In an extraordinary milestone procedure, scientists in the UK have performed the first gene therapy operation aimed at stopping progression of the most common cause of vision loss. The success of the procedure is yet to be determined, however the scientists suggest this one-off operation could be performed early in the degeneration process and essentially halt the disease in its tracks.

Age-related macular degeneration (AMD) is the most common cause of vision loss in people over the age of 50, and affects millions of people worldwide. The common degenerative disease begins with disruptions in a person's central field of vision, and while it doesn't always result in complete vision loss, it can profoundly alter one's ability to undertake simple things such as reading or even recognizing faces.

In AMD, retinal cells are progressively destroyed by an aggressive immune response. This immune response has been found to be triggered by an overactive protein system. The experimental therapy is designed to deliver a gene that codes for a protein that essentially deactivates this aggressive immune response, and to do this the treatment utilizes a benign virus to transport the new gene to where it needs to go.

'We're harnessing the power of the virus, a naturally occurring organism, to deliver the DNA into the patient's cells," says Robert MacLaren, an ophthalmologist from the University of Oxford working on the project. "When the virus opens up inside the retinal cell it releases the DNA of the gene we have cloned, and the cell starts making a protein that we think can modify the disease, correcting the imbalance of the inflammation caused by the complement system."

The therapy involves surgically detaching the retina and directly delivering the viral solution to the back of the eye. This targeted approach ensures the treatment is contained to a single point, while the virus is also engineered to only infect specific retinal cells.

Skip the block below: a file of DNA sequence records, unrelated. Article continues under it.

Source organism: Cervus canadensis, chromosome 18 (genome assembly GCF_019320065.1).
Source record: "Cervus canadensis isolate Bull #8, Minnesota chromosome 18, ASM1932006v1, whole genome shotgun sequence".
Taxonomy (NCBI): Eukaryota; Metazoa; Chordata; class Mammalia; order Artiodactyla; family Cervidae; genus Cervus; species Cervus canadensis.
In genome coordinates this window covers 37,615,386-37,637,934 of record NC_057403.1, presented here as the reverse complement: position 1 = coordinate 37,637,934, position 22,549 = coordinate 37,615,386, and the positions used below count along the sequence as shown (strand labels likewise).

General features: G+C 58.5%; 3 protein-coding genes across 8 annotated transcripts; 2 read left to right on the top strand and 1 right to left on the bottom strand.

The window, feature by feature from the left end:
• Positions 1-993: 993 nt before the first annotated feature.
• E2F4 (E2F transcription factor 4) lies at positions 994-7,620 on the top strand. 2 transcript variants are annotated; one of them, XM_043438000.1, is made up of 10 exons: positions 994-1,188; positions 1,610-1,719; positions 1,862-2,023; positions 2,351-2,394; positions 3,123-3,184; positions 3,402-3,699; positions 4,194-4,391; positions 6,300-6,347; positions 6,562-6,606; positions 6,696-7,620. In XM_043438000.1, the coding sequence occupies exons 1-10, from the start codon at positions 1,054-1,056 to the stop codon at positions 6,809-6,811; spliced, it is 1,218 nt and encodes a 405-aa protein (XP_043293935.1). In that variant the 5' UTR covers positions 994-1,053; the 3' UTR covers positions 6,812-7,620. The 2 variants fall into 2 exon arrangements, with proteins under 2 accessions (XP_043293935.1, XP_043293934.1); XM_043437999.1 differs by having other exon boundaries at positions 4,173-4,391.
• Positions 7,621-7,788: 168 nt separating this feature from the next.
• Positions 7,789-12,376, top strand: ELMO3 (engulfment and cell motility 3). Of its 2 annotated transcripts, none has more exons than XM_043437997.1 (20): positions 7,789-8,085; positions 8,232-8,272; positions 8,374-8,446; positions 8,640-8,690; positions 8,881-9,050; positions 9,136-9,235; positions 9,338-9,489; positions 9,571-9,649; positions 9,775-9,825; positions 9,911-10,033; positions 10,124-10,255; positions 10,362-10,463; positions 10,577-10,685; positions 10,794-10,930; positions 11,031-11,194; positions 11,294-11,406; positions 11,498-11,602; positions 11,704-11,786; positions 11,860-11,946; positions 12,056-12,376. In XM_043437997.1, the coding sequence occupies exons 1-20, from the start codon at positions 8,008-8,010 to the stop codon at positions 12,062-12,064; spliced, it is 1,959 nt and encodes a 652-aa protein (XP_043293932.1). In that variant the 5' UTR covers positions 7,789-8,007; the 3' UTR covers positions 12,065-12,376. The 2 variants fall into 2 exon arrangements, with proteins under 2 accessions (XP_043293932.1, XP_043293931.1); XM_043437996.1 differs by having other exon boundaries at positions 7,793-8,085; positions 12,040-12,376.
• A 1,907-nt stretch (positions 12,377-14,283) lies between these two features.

The first patient to undergo this procedure was 80-year-old Janet Osborne, an Oxford resident with a reasonably advanced case of AMD. The therapy does not reverse any damage already done by the disease, but instead hopes to rapidly halt the degenerative progression. Osborne says her involvement in the experiment was motivated by help others in the future with AMD through establishing the safety and efficacy of the procedure.

"I wasn't thinking of me," says Osborne. "I was thinking of other people. For me, I hope my sight doesn't get any worse. That would be fantastic. It means I wouldn't be such a nuisance to my family."

It may be several years before the therapy is rolled out into clinical use. Further trials are needed to verify how safe the treatment is, and it will take some time before it is clearly proven to be effective. However, the scientists behind this incredible innovation are hopeful this one-off gene therapy procedure could be administered at the early stages of AMD, stopping the disease before it begins to permanently damage the eye, and potentially saving the sight of millions of people around the world.

"This is a rapidly evolving field," suggests MacLaren. "Given that we understand a lot more now about the manufacture of the treatment, and the effects of the virus when doing gene therapy at the back of the eye, as well as all the other gene therapy programmes being developed at the moment, I would hope that we'll see a treatment for people with dry AMD within the next few years."